Question about tie rods and engine mount

Hello all!

I have a 99 Chevy Suburban.

A while back we had taken our car to a shop to get some work done and after we got it back, we started noticing that there is a metal clanging noise on the passenger side when we go over speed bumps or hit little bumps or depressions in the road.

Well back when we took it to those guys, they said we needed to get the inner and outer tie rods and pitman arms replaced and that we had a loose engine mount and that they noticed we had gotten out shocks replaced.

Now today I call another place and ask them how much they would charge to change the tie rods and pitman arm and the guy said that those don’t go bad that often and that they wouldn’t be making that metal clanging noise.

My question is would the tie rods make that noise or could that noise be the engine mount that is loose? The shocks aren’t even a year old and they are A/C Delco parts.


GM has been plagued with suspension/steering problems for years. Tie-rods are a very possibility…so are ball joints. Find another mechanic.

I’m going to suggest the ‘clanging’ noise is from a loose heat shield at the cat converter.

You can check for a worn motor mount yourself without even getting out of the drivers seat.

Here’s how: With the engine running, shift into REVERSE then into DRIVE (keep the foot brake applied).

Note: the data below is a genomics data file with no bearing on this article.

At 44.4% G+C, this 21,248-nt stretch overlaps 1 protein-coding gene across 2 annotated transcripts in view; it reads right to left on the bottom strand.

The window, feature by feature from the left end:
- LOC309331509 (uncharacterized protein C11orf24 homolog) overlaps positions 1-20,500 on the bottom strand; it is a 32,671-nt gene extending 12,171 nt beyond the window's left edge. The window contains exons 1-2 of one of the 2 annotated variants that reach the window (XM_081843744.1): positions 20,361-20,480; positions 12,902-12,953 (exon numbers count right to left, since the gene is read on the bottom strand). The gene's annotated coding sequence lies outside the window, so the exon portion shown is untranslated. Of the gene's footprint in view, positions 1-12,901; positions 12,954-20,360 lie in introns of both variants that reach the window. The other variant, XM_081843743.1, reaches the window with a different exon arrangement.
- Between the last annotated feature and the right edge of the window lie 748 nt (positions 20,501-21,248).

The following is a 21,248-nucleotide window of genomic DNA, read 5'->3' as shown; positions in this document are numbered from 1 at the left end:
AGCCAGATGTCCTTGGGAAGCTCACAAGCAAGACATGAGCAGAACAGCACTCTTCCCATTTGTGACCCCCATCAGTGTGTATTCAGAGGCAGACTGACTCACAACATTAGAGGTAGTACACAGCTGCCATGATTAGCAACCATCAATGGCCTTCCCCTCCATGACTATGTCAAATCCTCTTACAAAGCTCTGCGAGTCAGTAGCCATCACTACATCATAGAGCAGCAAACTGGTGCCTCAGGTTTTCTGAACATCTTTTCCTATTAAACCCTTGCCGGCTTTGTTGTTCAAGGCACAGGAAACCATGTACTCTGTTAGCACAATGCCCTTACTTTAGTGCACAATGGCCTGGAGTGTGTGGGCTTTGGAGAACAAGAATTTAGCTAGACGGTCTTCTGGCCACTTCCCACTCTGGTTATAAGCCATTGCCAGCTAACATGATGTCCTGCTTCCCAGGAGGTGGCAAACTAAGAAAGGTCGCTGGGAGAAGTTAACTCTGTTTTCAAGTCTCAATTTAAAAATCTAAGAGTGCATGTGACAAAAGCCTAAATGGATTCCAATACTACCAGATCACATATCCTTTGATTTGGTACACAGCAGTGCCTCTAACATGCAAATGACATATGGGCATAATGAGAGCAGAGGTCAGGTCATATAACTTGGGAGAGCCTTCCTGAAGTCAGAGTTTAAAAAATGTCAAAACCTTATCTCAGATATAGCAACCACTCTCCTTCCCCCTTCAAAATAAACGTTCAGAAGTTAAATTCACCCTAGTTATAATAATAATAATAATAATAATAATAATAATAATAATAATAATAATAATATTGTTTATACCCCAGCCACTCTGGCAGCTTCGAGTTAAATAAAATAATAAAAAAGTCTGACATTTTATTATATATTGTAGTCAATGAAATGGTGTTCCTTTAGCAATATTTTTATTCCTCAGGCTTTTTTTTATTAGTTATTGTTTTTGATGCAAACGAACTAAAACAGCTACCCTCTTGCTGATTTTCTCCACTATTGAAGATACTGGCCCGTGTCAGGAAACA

If a motor mount is worn, the engine will tend to roll with a slight jump as the tranny engages.

If the tierods are worn, the vehicle will tend to wander off track. A broken or loose one wouldn’t let you go very far.

I’m kind of leaning towards either an exhaust rattle or possibly a lower ball joint depending on the mileage, road conditions, environmental conditions, etc.
The latter is a real safety issue and should not be ignored.

It’s possible that if the ball joint is worn the old shock absorbers contributed to this. It may not have been noticeable to you before because the mushy shocks were absorbing most of the blow. Stiffen the shocks up and voila, the noise is now present or has developed due to the effect of the stiffer ride on the ball joints.
With car part failures, the old weakest link in the chain statement always applies.

If the ball joint is worn then I would suggest that both sides be replaced because one usually follows the other.
Hope that helps.